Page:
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git-rebase-update -
'git rebase-update' [-v | --verbose] [-n | --no-fetch]
Brings all branches up-to-date with their tracking branches. This involves
several phases:
If you currently have a branch checked out, any changes on that branch are
'frozen' (See linkgit:git-freeze[1] for more detail). Additionally, the current
branch is recorded for the 'Restoration' phase later (see 'CONFIGURATION
VARIABLES' for details on `depot-tools.rebase-update.starting-branch`).
All branches are examined to find their upstream references. The correct set
of git remotes is determined, and fetched accordingly. Note that if any
branches have a tag as their upstream, we are forced to pull all remotes.
Pass `--no-fetch` to skip this phase.
All branches are rebased in topological order from roots (upstreams) to
leaves. Each branch is rebased from its marked merge-base (see 'CONFIGURATION
VARIABLES') to the branch tip on top of its parent branch. If the parent
branch is 'frozen' (see linkgit:git-freeze[1]), the branch will be rebased
onto the last non-freeze commit on the parent branch.
Things get interesting when there are merge conflicts on rebase. The *most
common* cause for conflicts is when your branch has been committed to the
upstream in squashed form, ala linkgit:git-squash-branch[1], which is what
linkgit:git-cl[1] and the 'Commit Queue' will do. Because of that, `git
rebase-update` will attempt to squash your conflicted branch to see if the
squashed version applies cleanly to its upstream.
If it does not apply cleanly, then your original (non-squashed) branch will be
left in mid-rebase and `git rebase-update` will exit. You can deal with this
like any other conflicted rebase. When you're done, just `git rebase-update`
again to pick up where you left off.
Once all the branches have been rebased, any empty branches (i.e. branches
with no commits on them) are removed. If a branch is removed in this fashion,
any branches which depend on it are reparented to the parent of the removed
branch (see linkgit:git-reparent-branch[1]).
`git rebase-update` checks out the branch that you started on, and 'thaws' it,
if necessary (see linkgit:git-thaw[1]). If the branch you started on got
cleaned up, `git rebase-update` will checkout the 'root' ref (defaults to
'origin/master', as configured by `depot-tools.upstream`, see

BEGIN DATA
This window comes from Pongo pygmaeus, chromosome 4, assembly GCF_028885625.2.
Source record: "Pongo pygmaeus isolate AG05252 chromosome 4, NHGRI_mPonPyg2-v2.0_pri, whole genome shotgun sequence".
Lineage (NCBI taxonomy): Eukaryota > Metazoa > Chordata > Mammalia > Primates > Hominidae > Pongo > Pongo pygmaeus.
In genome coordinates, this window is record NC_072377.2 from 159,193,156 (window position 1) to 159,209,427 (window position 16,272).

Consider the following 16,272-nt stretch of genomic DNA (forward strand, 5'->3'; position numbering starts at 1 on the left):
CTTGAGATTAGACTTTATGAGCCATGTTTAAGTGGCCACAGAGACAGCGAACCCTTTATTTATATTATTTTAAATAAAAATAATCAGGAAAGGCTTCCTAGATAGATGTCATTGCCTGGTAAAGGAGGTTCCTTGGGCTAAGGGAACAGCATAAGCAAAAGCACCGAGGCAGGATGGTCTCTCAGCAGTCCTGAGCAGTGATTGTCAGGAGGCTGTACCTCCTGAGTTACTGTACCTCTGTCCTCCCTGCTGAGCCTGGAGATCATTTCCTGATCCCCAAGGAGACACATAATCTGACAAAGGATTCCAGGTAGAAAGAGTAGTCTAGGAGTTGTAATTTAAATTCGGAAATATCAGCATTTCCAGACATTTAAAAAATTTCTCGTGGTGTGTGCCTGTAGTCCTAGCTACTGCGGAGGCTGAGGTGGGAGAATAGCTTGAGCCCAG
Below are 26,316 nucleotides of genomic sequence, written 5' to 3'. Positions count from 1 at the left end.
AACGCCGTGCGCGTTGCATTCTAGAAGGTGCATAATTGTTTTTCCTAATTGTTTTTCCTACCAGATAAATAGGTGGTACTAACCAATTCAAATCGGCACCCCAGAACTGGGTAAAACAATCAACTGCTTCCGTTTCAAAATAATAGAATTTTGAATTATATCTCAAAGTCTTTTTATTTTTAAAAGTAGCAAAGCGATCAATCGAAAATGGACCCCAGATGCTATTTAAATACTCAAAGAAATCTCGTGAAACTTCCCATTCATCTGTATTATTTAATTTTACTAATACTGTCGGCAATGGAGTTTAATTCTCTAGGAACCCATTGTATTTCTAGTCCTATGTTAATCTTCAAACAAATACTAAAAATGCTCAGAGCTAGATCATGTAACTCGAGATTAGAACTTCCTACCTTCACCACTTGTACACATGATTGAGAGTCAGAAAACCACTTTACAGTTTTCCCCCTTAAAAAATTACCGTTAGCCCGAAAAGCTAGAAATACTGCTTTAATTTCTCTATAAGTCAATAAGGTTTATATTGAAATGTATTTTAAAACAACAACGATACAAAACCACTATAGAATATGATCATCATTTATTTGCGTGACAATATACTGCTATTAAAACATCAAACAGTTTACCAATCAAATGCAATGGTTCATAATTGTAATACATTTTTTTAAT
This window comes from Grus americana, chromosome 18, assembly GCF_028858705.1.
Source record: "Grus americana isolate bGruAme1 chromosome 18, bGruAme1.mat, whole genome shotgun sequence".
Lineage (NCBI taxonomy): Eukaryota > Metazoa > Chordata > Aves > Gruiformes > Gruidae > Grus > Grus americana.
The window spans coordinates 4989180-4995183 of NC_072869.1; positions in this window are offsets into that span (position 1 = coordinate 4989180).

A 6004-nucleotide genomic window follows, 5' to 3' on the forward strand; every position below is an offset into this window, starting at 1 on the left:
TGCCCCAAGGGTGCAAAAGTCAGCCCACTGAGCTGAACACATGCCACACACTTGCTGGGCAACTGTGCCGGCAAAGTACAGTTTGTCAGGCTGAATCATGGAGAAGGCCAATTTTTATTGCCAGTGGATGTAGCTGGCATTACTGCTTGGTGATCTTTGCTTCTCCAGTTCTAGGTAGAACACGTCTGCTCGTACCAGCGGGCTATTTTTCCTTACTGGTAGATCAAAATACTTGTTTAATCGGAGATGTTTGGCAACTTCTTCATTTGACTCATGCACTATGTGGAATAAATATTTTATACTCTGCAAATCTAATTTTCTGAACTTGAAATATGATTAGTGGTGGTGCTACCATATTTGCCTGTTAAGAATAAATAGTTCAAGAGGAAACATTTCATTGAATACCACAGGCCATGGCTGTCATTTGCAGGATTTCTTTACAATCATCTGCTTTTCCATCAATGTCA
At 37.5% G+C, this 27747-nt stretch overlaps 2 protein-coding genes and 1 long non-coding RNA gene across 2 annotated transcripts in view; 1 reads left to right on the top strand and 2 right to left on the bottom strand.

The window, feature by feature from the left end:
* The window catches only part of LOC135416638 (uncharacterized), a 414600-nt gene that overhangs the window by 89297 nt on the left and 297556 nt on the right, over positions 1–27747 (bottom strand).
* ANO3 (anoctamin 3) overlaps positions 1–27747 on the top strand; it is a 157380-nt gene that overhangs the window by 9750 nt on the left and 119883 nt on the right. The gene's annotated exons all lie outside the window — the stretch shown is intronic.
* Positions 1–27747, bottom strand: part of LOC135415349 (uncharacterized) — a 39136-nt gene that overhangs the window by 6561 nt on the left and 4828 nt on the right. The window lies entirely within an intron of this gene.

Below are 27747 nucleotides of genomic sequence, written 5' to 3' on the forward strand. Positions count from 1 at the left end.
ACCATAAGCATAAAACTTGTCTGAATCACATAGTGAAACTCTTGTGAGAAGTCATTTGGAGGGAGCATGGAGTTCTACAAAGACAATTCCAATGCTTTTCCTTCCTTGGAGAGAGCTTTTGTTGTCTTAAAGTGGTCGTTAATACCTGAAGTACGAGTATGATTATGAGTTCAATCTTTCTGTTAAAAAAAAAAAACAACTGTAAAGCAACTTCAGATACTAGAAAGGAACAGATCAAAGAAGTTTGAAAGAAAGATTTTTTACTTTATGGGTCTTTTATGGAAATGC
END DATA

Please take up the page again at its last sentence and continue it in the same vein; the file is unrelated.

Skip the `git fetch` phase of rebase-update.
More text than your terminal can handle.
When `git rebase-update` first runs, it will record the current branch here so
that when it completes successfully, it will return back to the same branch you
started on, even if `git rebase-update` is interrupted due to rebase conflicts.
When `git rebase-update` completes successfully, this configuration variable is
If `true`, will cause rebase-update to skip all processing on the branch.
Useful for old/high-conflict branches which you want to keep for posterity, but
don't want to deal with when running `git rebase-update`
Holds the 'base' reference for this branch. By default this is equivalent to
`git merge-base <name> <name>@{upstream}`. However, it can diverge if
`<name>@{upstream}` is manually rebased. In this case, it correctly preserves
the value it had before, where `git merge-base` would now report the wrong
All of the tools in the linkgit:depot_tools[1] suite collude to keep this value
as up-to-date as possible, including linkgit:git-reparent-branch[1], and
linkgit:git-new-branch[1]. linkgit:git-map[1] also shows the location of these
marker values in [black-background white]**white**.
linkgit:git-mark-merge-base[1] allows easy manual interaction for this value,
in the unlikely event that it gets out of sync.
git reup = rebase-update
linkgit:git-new-branch[1], linkgit:git-reparent-branch[1],
linkgit:git-rename-branch[1], linkgit:git-upstream-diff[1],
linkgit:git-freeze[1], linkgit:git-mark-merge-base[1]
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